What would life be like without color? It might be difficult to imagine a world without warm flushes of pink, violent flashes of red, or vast floods of blue. Humans figured out long ago how effortlessly color can tell a story or invoke a feeling. Even outside the realm of the arts, it is intricately woven into the fabric of society.
Color has become such an essential component in people’s lives, and it makes perfect sense. Every aspect of humanity involves color in some way, so its influence is easy to see and that’s exactly the point – of sight. It’s not hard to understand why that would be of significance to a largely visual species.
Ancient Greek Philosopher Aristotle was one of the greatest philosophers in history and is credited as the first to bring the concept of color theory to light.
He not only suggested that all colors came from black and white, but further believed that four basic colors represented the elements of the world: gray for the earth, green for air, blue for water, and red for fire.
However, it was English mathematician and physicist Sir Isaac Newton, who proposed, nearly two millennia later, the seven colors making up the visible light spectrum.
Throughout history, great minds have devoted themselves to the tireless pursuit of advancement in every known field. One such mind, Albert Henry Munsell, defined a system of color based on quantifiable attributes: value, hue, and chroma.
What do these attributes mean exactly? Hue represents the color specifically, e.g., red, blue, green, etc. Value represents the brightness of a color, i.e., the quality that distinguishes a light color from a dark one. Chroma represents a color’s intensity, i.e., how vivid color is.
All modern systems of color descend from Munsell’s invaluable contribution. His precise scientific definition allowed color to be completely distinguishable from any other perceived one.
Meaning of Color
Thanks to Albert Henry Munsell, color can be defined as the property of an object based on its hue, value, and chroma. These attributes rely completely on functional photoreceptors (the cells in the retina that respond to light) so without vision, there can be no perception of color.
Electromagnetic radiation within a range of wavelengths visible to the human eye is a portion of the electromagnetic spectrum known as the visible spectrum. That visible spectrum contains all colors that humans can see.
Light and the ability to see it aren’t the only factors involved in color perception, however. There can be differences in how observers respond to stimuli, and this can affect individual interpretation. Therefore, one person can see blue while another person sees purple even though they’re both looking at the same color.
Meaning of Colors in Art
The colors of the spectrum, chromatic colors, include all shades except for black, white, and grey (known as achromatic colors). A color with even the slightest amount of hue is a chromatic color; they are colors in which only one wavelength of light dominates.
An object’s color is determined by the way light interacts with that object and color attributes make it possible to reproduce these colors. Naturally, this is a great boon to artists since it allows them to recreate the colors that they see.
Artists of varying disciplines use color to portray light, depth, mood, etc., in their pieces. They use their knowledge of color theory, i.e., the guidelines for mixing, combining, and manipulating the color spectrum, to produce truly exquisite works of art.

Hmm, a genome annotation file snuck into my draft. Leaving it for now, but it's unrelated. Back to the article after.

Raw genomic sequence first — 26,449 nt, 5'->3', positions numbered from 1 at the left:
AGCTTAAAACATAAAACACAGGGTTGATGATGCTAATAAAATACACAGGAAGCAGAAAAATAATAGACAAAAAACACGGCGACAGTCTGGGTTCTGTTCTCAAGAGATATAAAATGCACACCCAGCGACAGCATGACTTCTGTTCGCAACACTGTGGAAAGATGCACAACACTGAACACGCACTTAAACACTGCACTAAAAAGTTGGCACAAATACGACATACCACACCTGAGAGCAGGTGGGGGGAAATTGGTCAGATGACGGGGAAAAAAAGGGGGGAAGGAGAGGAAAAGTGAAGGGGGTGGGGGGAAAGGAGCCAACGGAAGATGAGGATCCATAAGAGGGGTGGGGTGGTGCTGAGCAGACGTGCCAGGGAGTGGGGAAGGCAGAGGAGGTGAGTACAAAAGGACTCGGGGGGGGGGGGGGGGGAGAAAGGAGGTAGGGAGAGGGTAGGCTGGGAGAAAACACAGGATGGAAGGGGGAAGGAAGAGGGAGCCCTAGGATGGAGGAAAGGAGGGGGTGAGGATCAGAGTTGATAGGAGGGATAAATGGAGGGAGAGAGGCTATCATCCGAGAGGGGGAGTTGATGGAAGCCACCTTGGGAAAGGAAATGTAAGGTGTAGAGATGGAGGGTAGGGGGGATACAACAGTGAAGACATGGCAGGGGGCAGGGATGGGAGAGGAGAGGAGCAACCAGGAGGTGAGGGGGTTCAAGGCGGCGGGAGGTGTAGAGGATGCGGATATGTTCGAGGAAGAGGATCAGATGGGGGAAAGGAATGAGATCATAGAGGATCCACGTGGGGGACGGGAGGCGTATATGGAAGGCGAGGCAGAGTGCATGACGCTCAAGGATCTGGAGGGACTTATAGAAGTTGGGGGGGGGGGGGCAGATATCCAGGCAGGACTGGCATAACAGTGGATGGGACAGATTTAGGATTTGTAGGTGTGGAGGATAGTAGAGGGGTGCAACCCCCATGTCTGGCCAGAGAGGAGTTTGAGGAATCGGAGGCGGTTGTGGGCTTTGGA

When discussing the meaning of colors as it relates to art, one cannot overlook color theory. It involves the color wheel which includes primary, secondary, and tertiary colors. The primary colors are red, yellow, and blue. Secondary colors are orange, green, and purple. Tertiary colors are achieved by mixing primary and secondary colors.
Tints and shades are important artistic concepts. A hue can be manipulated by adding white (to produce tints) or black (to produce shades).
About Calman Shemi
No serious discussion that seeks to highlight the artistic value of colors can be considered complete without the mention of Calman Shemi.
The 83-year-old, Argentinean-born sculptor and painter graduated from Mendoza’s School of Sculpture and Ceramics. Shemi understudied Libero Badii, an Italian Argentinian, whom he credited with placing him on the one true artistic path.
In 1961, Shemi joined Kibbutz Carmia. He would settle there for the next 20 years where he worked in agriculture and as a sculptor working with wood and clay.
During this period, Shemi created the “soft painting” technique he’s so famously known for. Shemi uses a layering technique on colored with various textures and eccentric shapes, doing so over a color drawing. The fabrics get meshed to each other and the background, thanks to the expert use of a sewing machine that’s both threadless and features 9,000 needles. The result is a vibrant piece infused with vividly explosive color.
Calman Shemi was and still is the type of artist that seeks to challenge both himself and pre-existing conventions. He succeeded in achieving these goals with the development of his lacquer painting and window painting techniques.
Though Shemi’s lacquer and window painting styles are unique, they still share similarities with centuries-old, ancient art techniques of Japan and China.
His visually stunning and innovative artwork is heralded as nothing less than a celebration of color, a declaration of exuberance, and a bold departure from the norm. You are encouraged to review his catalog, which is a testament to the experience he has garnered.